Kidney stones (also called renal calculi, nephrolithiasis or urolithiasis) are hard deposits made of minerals and salts that form inside your kidneys.Diet, excess body weight, some medical conditions, and certain supplements and medications are among the many causes of kidney stones. Kidney stones can affect any part of your urinary tract — from your kidneys to your bladder. Often, stones form when the urine becomes concentrated, allowing minerals to crystallize and stick together.Passing kidney stones can be quite painful, but the stones usually cause no permanent damage if they're recognized in a timely fashion. Depending on your situation, you may need nothing more than to take pain medication and drink lots of water to pass a kidney stone.
A kidney stone usually will not cause symptoms until it moves around within your kidney or passes into your ureters — the tubes connecting the kidneys and the bladder. If it becomes lodged in the ureters, it may block the flow of urine and cause the kidney to swell and the ureter to spasm, which can be very painful. At that point, you may experience these signs and symptoms: • Severe, sharp pain in the side and back, below the ribs • Pain that radiates to the lower abdomen and groin • Pain that comes in waves and fluctuates in intensity • Pain or burning sensation while urinating Other signs and symptoms may include: • Pink, red or brown urine • Cloudy or foul-smelling urine • A persistent need to urinate, urinating more often than usual or urinating in small amounts • Nausea and vomiting • Fever and chills if an infection is present Pain caused by a kidney stone may change — for instance, shifting to a different location or increasing in intensity — as the stone moves through your urinary tract.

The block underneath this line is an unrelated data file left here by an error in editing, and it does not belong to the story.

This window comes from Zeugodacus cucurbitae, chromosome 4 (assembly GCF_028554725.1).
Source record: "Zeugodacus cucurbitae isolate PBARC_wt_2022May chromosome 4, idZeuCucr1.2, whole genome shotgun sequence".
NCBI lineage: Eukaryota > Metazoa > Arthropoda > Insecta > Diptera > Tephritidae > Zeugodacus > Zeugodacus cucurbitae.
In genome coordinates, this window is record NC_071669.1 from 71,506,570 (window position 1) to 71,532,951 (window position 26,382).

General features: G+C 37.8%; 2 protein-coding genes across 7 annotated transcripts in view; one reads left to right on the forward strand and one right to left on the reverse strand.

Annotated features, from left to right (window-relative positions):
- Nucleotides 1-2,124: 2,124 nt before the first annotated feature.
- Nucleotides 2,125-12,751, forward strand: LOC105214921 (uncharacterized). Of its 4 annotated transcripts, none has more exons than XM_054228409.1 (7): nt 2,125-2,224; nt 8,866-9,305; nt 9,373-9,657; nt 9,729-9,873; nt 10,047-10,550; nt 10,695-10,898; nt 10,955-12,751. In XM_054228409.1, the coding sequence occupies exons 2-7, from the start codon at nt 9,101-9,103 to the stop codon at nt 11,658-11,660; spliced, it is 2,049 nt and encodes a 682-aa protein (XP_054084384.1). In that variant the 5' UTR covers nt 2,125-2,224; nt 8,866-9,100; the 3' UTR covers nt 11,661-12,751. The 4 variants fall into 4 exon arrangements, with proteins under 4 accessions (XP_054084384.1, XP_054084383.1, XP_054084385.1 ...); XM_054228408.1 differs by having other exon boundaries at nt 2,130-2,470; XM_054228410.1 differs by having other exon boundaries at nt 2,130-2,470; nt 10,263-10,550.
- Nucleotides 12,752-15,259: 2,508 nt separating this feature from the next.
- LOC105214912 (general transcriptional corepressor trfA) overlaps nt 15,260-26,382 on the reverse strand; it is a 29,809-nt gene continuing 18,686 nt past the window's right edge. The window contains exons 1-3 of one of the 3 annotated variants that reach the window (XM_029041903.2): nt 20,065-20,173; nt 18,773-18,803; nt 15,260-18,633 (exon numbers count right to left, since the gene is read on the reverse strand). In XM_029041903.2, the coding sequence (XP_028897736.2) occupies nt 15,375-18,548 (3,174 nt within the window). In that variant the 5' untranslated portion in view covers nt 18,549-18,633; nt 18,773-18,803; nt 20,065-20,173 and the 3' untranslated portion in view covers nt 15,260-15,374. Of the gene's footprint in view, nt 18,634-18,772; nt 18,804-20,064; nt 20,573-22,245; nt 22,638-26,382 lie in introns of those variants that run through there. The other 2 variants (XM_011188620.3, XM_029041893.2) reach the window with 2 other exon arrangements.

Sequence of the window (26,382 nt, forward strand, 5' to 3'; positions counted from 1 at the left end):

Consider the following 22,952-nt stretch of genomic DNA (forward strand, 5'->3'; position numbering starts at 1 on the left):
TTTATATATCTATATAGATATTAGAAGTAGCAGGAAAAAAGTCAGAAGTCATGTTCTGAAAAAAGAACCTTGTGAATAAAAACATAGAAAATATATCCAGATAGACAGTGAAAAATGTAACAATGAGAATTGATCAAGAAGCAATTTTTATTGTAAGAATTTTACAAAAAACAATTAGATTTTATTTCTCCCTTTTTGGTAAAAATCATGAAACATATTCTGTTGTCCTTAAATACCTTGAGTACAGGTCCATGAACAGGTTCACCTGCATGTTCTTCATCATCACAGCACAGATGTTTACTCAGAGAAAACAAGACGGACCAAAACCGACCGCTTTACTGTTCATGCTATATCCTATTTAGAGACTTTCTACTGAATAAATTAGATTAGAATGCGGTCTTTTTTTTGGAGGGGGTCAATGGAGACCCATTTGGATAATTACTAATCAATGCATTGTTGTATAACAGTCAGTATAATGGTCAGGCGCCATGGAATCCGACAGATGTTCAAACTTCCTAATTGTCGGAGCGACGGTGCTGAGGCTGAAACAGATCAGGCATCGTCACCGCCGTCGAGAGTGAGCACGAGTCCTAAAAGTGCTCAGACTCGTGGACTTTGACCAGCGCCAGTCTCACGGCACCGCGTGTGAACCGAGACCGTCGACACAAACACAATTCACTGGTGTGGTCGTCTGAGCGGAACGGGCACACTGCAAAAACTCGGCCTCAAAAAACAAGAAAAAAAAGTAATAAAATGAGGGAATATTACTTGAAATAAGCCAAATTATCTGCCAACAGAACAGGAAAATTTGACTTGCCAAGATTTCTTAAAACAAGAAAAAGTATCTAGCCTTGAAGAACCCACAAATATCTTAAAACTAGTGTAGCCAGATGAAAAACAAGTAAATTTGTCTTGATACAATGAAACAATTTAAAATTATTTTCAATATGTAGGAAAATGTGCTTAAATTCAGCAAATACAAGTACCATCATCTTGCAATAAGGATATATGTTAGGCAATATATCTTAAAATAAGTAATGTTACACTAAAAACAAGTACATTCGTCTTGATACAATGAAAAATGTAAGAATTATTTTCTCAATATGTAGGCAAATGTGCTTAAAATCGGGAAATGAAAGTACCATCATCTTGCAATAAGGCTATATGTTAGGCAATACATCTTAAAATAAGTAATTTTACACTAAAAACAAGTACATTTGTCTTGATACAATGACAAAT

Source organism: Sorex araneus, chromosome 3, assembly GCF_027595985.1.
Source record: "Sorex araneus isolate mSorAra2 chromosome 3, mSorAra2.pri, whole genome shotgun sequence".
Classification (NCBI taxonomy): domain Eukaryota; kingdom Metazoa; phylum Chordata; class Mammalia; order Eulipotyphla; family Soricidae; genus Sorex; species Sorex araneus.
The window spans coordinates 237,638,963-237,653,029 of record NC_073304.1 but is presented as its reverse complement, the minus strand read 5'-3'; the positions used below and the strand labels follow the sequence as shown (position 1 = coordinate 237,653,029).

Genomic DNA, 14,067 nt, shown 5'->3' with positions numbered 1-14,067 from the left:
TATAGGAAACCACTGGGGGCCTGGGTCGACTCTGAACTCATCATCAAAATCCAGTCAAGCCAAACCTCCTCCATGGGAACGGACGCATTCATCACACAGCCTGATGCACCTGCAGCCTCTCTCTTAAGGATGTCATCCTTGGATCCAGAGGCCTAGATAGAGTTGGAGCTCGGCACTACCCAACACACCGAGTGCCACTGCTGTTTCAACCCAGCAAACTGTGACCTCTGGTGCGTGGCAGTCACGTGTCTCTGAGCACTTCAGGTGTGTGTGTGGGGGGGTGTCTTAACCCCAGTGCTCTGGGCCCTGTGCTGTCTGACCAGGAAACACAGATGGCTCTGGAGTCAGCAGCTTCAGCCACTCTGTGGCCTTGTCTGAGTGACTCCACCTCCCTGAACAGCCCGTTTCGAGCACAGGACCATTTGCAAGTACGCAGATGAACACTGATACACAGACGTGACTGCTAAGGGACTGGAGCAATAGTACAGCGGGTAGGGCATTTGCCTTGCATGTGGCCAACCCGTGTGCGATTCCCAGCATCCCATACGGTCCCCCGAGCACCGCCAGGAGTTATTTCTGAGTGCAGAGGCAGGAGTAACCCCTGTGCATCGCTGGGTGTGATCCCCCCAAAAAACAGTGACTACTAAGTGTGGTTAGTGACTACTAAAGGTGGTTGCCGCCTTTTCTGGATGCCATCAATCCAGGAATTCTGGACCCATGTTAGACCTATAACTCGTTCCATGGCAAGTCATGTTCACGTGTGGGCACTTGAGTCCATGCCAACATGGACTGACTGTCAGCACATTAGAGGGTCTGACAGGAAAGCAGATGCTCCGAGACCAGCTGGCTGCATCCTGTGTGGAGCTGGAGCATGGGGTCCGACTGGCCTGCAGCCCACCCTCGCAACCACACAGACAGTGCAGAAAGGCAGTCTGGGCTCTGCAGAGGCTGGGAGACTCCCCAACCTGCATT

Kidney stones often have no definite, single cause, although several factors may increase your risk. Kidney stones form when your urine contains more crystal-forming substances — such as calcium, oxalate and uric acid — than the fluid in your urine can dilute. At the same time, your urine may lack substances that prevent crystals from sticking together, creating an ideal environment for kidney stones to form. Types of kidney stones Knowing the type of kidney stone you have helps determine its cause, and may give clues on how to reduce your risk of getting more kidney stones. If possible, try to save your kidney stone if you pass one so that you can bring it to your doctor for analysis. Types of kidney stones include: • Calcium stones. Most kidney stones are calcium stones, usually in the form of calcium oxalate. Oxalate is a substance made daily by your liver or absorbed from your diet. Certain fruits and vegetables, as well as nuts and chocolate, have high oxalate content. Dietary factors, high doses of vitamin D, intestinal bypass surgery and several metabolic disorders can increase the concentration of calcium or oxalate in urine. Calcium stones may also occur in the form of calcium phosphate. This type of stone is more common in metabolic conditions, such as renal tubular acidosis. It may also be associated with certain medications used to treat migraines or seizures, such as topiramate (Topamax, Trokendi XR, Qudexy XR). • Struvite stones. Struvite stones form in response to a urinary tract infection. These stones can grow quickly and become quite large, sometimes with few symptoms or little warning. • Uric acid stones. Uric acid stones can form in people who lose too much fluid because of chronic diarrhea or malabsorption, those who eat a high-protein diet, and those with diabetes or metabolic syndrome. Certain genetic factors also may increase your risk of uric acid stones. • Cystine stones. These stones form in people with a hereditary disorder called cystinuria that causes the kidneys to excrete too much of a specific amino acid.